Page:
The German Federal Court of Justice yesterday November 15, 2012 decided on how far parents can be held liable for their children’s illegal use of file sharing via peer-to-peer services and copyright violations resulting from that use. Continue reading
My colleague Till Jaeger drew my attention to a recent decision of the German Federal Court of Justice (X ZR 33/10) that demonstrates in a rather curious way the effects of patent exhaustion.
In the case at issue the plaintiff was the holder of a process patent for the coding, transfer and decoding of video signals used when producing and playing of DVDs under the MPEG 2 standard. The defendant, a Greek DVD producer had no business relationship with the plaintiff, in particular no license agreement with the plaintiff was in effect. However, the plaintiff suspected that the defendant made use of its patent and decided to test the defendant’s abidance by the law. Continue reading
In order to pursue copyright infringements, rightholders need the names and addresses of the infringers. This creates special problems in file sharing cases where the identity of those who illegally use file sharing systems needs to be found out by checking who’s behind a specific IP address. Detecting copyright infringements and collecting the IP addresses of the responsible persons are just the first steps to this end. But then, the rightholders have no choice but to ask the respective ISP to hand out the data it has about the IP addresses discovered. ISPs for their part need to protect their customers and their business and have to comply with strict statutory data protection provisions. Thus, ISPs and copyright holders are in a permanent conflict of interests. Continue reading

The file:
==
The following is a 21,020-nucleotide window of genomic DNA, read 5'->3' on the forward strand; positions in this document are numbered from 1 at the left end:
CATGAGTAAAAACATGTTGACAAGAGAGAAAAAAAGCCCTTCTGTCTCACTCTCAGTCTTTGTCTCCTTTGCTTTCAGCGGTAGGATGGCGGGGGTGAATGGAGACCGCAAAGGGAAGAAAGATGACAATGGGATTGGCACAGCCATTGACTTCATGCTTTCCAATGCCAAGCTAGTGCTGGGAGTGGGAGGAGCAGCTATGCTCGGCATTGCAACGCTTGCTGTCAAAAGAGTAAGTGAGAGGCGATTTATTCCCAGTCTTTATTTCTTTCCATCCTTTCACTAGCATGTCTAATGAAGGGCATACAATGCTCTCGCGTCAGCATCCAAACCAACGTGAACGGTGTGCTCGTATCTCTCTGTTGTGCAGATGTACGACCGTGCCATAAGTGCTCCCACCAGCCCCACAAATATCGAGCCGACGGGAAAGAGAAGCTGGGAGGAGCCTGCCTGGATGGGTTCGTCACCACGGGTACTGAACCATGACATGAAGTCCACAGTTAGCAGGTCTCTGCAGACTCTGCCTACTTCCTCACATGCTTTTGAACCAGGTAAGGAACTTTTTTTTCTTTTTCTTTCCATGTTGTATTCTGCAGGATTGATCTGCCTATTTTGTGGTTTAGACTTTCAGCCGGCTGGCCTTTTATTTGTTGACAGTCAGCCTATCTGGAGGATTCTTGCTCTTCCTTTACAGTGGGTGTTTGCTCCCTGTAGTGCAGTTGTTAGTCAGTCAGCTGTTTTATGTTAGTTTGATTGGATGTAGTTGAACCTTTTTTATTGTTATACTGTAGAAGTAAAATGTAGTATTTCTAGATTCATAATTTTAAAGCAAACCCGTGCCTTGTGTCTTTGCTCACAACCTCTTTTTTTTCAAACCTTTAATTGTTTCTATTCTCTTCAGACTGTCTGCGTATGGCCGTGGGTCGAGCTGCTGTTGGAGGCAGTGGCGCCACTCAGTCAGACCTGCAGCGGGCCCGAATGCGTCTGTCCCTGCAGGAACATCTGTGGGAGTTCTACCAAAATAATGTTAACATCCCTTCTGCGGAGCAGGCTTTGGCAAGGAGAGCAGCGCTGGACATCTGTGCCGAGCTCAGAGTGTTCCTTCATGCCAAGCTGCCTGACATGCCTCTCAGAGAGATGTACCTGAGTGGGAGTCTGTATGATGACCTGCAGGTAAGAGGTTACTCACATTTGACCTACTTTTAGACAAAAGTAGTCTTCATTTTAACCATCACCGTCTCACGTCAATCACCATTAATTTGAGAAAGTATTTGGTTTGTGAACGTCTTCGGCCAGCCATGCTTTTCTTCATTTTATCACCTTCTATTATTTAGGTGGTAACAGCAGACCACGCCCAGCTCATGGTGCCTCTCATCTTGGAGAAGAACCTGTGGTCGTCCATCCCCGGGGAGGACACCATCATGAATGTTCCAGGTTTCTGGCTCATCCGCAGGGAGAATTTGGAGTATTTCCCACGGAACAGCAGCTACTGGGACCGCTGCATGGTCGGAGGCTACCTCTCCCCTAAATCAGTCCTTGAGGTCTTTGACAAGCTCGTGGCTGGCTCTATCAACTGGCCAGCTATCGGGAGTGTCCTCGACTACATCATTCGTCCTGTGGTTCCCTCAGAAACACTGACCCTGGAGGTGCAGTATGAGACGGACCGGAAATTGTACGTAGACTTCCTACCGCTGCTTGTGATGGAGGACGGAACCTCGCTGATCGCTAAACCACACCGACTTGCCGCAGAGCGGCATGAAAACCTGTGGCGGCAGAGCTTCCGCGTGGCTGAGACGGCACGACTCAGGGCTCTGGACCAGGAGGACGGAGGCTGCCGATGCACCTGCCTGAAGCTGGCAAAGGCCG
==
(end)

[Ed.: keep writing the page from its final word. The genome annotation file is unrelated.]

Are sub-licenses affected when the main license they are derived from ceases to exist? Last week, the German Federal Court of Justice (Bundesgerichtshof, BGH) issued two decisions dealing with this question and answered with an unequivocal “No”. No written opinion has been published yet (this usually takes a while) so that we have only the official German press release to rely on. But this press release reveals already a few pretty interesting and important things. Continue reading